co-founder; Human First Tech
Kaliya Young is known as "Identity Woman" and co-founded the Internet Identity Workshop in 2005 with Doc Searls and Phil Windley. She is the author of A Comprehensive Guide to Self-Sovereign Identity, and the Domains of Identity. Currently she serves as an adjunct professor at Merritt College. In 2017 she was in the first cohort of the Master of Science in Identity Management & Security in program at UT Austin. This past winter she was New America India-US Public Interest Technology Fellow and spend two months in India studying Aadhaar.
Thursday, June 27
5:35 - 6:15 pm Monroe
Developing World Identity Organizations including the United Nations and the World Bank have prioritized digital identity in the developing world in recent years – rallying around a UN “Sustainable Development Goal” to provide legal identity for all by 2030. The ability of robust digital identity infrastructure to empower individuals, protect their rights, and help them get more reliable access to services and benefits is unquestioned. Conversely, the more than one billion people across the globe lacking identity are some of the most vulnerable; if these new systems are not architected properly, there are scenarios where new identity systems might be used against them. This panel will discuss efforts to make sure that we get digital identity right in the developing world – exploring areas of promise, as well as some of the practical challenges involved with creating identity systems for those who do not have them today.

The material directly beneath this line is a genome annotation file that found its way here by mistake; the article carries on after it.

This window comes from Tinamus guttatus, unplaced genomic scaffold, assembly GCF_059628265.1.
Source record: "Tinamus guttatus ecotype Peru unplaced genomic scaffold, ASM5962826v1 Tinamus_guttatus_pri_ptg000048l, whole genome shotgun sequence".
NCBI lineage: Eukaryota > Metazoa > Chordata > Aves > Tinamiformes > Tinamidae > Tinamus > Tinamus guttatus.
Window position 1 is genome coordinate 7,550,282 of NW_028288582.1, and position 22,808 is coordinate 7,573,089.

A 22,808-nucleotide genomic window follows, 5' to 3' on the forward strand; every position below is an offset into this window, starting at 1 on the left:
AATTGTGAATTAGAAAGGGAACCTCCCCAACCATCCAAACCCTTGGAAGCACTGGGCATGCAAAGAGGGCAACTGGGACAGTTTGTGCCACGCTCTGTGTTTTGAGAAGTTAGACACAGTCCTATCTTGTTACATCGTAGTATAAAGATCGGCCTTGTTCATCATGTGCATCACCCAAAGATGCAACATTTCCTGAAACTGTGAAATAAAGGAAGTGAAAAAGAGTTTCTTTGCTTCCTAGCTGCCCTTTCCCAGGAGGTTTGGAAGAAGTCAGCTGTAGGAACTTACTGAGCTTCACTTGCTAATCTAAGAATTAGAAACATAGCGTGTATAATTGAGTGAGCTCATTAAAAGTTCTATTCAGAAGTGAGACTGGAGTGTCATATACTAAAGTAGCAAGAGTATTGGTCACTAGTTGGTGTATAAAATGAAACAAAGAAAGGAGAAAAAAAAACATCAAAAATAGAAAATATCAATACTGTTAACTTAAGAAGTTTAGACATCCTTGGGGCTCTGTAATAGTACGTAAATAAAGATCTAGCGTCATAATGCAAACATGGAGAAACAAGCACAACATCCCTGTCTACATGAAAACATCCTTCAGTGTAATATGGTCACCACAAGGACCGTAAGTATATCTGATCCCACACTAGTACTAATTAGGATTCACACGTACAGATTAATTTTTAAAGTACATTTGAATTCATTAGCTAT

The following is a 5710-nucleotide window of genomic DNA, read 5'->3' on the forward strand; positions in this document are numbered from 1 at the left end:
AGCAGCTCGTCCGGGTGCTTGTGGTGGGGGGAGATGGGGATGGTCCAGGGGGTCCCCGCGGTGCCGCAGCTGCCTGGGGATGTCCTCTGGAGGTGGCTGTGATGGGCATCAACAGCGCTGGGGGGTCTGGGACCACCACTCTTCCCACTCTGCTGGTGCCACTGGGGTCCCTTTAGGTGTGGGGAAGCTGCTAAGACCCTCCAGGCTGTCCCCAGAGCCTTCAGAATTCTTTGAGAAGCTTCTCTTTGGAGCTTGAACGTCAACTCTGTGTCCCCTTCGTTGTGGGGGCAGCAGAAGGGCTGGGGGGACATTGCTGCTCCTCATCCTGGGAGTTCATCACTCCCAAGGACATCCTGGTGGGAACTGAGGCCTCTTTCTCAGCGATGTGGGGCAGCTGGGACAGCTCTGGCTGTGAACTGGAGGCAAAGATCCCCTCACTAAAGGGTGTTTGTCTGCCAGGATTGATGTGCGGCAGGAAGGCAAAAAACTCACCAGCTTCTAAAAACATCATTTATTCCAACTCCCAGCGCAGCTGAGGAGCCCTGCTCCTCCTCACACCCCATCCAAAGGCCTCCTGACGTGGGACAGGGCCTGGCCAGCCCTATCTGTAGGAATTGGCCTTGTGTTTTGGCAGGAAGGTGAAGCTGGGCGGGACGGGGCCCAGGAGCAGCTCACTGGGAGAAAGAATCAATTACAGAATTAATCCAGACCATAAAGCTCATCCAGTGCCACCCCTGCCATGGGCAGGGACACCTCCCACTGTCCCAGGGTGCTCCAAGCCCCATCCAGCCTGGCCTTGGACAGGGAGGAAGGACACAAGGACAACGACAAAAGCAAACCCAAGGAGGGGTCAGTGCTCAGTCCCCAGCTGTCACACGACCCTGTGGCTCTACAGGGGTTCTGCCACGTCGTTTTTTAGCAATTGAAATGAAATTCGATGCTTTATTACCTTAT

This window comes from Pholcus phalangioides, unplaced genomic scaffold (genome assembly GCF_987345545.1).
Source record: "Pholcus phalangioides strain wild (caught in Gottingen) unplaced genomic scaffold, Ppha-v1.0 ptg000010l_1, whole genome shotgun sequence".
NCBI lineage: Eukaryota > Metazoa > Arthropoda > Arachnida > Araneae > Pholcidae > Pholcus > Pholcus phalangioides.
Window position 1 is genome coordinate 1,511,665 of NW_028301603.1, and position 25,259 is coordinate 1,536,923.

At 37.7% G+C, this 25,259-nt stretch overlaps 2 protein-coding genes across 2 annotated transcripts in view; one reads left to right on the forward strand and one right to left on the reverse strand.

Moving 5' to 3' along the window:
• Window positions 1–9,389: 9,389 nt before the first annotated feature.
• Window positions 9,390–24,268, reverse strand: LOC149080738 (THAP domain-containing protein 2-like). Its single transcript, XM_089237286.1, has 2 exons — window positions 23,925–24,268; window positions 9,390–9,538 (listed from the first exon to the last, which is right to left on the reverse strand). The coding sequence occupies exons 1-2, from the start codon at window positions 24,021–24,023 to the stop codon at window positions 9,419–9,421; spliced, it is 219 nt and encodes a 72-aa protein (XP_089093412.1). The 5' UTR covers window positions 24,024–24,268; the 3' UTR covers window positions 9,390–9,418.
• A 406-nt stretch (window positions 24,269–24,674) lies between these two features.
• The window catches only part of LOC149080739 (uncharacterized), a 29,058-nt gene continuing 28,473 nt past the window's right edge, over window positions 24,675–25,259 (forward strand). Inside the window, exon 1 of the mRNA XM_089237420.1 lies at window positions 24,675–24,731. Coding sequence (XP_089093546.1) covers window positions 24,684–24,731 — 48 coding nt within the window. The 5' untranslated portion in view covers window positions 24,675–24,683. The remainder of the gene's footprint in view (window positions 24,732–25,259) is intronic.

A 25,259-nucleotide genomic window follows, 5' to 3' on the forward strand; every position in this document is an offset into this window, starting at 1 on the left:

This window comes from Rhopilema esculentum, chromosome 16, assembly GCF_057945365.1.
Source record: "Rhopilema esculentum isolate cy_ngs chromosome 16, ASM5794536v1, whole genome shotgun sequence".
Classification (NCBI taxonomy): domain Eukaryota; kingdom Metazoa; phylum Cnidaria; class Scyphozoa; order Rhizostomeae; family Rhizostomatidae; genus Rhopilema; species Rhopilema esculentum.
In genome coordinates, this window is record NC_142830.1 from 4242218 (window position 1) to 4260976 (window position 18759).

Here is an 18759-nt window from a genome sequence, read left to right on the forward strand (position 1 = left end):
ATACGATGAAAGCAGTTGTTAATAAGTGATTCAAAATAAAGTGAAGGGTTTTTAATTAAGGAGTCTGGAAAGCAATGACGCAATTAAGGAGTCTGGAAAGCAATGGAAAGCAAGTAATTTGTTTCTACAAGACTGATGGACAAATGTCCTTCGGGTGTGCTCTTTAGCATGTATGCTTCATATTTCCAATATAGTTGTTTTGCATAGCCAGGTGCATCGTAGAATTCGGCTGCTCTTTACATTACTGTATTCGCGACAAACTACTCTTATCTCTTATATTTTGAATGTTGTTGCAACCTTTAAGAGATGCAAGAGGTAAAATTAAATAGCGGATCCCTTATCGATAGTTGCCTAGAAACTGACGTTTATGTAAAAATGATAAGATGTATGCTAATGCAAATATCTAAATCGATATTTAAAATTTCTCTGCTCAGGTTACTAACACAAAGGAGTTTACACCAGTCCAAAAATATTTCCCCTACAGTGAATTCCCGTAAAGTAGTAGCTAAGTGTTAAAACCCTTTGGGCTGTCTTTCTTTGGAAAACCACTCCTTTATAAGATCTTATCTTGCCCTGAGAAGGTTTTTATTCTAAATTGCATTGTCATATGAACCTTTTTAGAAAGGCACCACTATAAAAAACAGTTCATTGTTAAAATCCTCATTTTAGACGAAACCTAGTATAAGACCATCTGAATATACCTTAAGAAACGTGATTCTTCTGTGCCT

Wednesday, June 26
3:00 - 3:50 pm Monroe
Understanding the needs of Marginalized Communities When Building Identity Systems Decentralization of Identity in the new digital infrastructure is currently happening. It will shape the future of technology and its impact on users and civil society. Success means we will need to understand what went wrong. Did we anticipate all the current threats to the existing framework? How It will impact open standards and influence the practices that will evolve with this new layer of infrastructure. Our panel will discuss current research with highlights of the existing and future threats to security, identity, biometrics (i.e. facial recognition), and safety.
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